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Electromagnetic contributions to single-molecule sensitivity in surface-enhanced raman scattering

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  • 1Condensed Matter Physics, Department of Applied Physics, Chalmers University of Technology, S-41296 Goteborg, Sweden.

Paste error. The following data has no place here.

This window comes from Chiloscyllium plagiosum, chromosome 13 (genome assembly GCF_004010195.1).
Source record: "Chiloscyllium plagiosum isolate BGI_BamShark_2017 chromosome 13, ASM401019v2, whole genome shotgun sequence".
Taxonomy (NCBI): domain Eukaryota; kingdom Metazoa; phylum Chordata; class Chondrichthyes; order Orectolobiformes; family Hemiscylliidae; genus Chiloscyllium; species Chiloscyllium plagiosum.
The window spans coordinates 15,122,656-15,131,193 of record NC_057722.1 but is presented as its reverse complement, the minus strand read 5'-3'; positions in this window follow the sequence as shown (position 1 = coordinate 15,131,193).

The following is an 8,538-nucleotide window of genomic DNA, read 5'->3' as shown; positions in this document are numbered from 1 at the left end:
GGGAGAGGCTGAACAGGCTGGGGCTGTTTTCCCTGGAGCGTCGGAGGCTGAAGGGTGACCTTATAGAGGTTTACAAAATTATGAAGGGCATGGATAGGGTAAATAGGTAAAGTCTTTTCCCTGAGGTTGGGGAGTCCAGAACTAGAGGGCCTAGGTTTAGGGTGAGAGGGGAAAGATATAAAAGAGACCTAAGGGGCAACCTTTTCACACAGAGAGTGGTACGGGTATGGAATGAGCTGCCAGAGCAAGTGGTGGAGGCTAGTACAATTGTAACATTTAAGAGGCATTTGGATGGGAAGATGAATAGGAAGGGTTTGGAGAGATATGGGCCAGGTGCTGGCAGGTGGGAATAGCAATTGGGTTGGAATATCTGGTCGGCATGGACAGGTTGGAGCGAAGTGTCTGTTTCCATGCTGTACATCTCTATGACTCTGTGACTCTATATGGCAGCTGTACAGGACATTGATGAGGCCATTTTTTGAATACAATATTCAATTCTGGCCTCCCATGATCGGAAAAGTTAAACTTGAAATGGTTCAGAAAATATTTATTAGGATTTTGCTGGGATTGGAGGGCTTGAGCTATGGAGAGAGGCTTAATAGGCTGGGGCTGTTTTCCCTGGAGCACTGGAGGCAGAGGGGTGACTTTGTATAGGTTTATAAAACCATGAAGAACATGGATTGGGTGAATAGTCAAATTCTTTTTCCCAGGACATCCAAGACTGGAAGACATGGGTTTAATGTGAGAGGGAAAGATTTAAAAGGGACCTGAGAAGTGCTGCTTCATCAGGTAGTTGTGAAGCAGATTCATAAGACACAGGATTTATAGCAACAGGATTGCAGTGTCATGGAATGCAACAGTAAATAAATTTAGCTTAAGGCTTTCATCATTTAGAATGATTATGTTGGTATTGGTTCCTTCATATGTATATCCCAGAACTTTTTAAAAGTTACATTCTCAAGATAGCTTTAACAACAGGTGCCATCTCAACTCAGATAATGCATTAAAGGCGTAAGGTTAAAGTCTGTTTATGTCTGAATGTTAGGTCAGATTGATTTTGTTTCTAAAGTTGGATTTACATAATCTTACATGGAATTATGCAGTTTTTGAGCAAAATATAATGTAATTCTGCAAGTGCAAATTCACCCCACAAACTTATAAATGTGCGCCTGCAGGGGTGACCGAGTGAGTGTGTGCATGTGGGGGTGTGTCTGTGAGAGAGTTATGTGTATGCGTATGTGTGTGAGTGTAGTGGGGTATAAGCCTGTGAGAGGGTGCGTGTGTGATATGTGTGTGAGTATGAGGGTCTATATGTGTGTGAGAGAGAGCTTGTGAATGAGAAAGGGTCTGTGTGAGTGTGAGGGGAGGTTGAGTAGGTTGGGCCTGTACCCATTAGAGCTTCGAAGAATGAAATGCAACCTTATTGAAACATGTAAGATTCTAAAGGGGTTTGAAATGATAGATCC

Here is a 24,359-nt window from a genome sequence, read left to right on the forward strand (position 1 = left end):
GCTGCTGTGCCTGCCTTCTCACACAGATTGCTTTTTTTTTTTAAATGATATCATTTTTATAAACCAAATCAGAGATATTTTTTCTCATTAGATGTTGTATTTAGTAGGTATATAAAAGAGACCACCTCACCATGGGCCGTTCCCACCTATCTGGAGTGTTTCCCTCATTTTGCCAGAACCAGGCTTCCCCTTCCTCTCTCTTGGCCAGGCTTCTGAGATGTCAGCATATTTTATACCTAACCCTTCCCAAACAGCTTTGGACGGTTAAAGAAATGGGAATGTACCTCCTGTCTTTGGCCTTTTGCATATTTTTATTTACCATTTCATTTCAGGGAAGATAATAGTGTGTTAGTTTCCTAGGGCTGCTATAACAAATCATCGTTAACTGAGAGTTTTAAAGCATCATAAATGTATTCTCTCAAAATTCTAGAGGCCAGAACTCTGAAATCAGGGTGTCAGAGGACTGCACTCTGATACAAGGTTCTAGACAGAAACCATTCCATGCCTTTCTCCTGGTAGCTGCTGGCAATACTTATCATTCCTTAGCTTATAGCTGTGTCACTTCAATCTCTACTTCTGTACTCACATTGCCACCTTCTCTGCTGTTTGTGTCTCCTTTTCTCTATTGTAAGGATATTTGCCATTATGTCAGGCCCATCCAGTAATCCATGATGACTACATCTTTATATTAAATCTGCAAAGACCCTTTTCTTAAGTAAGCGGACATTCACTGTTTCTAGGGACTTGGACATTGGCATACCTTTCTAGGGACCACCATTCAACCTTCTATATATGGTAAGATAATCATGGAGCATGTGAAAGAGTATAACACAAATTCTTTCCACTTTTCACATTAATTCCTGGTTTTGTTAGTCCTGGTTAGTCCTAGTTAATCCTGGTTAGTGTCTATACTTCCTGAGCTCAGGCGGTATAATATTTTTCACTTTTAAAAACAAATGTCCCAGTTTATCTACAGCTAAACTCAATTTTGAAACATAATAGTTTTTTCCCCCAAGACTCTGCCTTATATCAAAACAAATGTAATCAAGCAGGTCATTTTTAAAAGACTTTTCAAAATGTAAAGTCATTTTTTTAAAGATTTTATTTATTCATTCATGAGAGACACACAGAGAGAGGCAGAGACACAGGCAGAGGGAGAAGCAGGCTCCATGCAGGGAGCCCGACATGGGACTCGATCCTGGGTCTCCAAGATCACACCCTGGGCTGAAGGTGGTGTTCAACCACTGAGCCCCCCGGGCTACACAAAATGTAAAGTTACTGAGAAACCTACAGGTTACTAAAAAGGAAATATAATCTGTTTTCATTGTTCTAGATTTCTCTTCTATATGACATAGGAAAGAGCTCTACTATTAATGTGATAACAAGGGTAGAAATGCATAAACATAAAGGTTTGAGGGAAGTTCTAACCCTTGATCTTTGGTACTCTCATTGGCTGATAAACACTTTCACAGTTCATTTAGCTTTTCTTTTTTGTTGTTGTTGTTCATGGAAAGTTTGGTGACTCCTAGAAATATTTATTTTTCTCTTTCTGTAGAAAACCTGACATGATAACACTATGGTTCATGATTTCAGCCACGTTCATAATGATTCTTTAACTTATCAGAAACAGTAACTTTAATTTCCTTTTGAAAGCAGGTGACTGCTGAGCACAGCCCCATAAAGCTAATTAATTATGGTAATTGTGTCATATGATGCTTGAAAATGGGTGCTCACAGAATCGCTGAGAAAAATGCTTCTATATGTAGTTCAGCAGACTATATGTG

We examine whether single molecule sensitivity in surface-enhanced Raman scattering (SERS) can be explained in the framework of classical electromagnetic theory. The influence of colloid particle shape and size, composition (Ag or Au) and interparticle separation distance on the wavelength-dependent SERS enhancement factor is reported. Our calculations indicate that the maximum enhancement factor achievable through electromagnetics is of the order 10(11). This is obtained only under special circumstances, namely at interstitial sites between particles and at locations outside sharp surface protrusions. The comparative rarity of such sites, together with the extreme spatial localization of the enhancement they provide, can qualitatively explain why only very few surface sites seem to contribute to the measured signal in single-molecule SERS experiments. Enhancement factors of the order 10(14)-10(15), which have been reported in recent experiments, are likely to involve additional enhancement mechanisms such as chemisorption induced resonance Raman effects.

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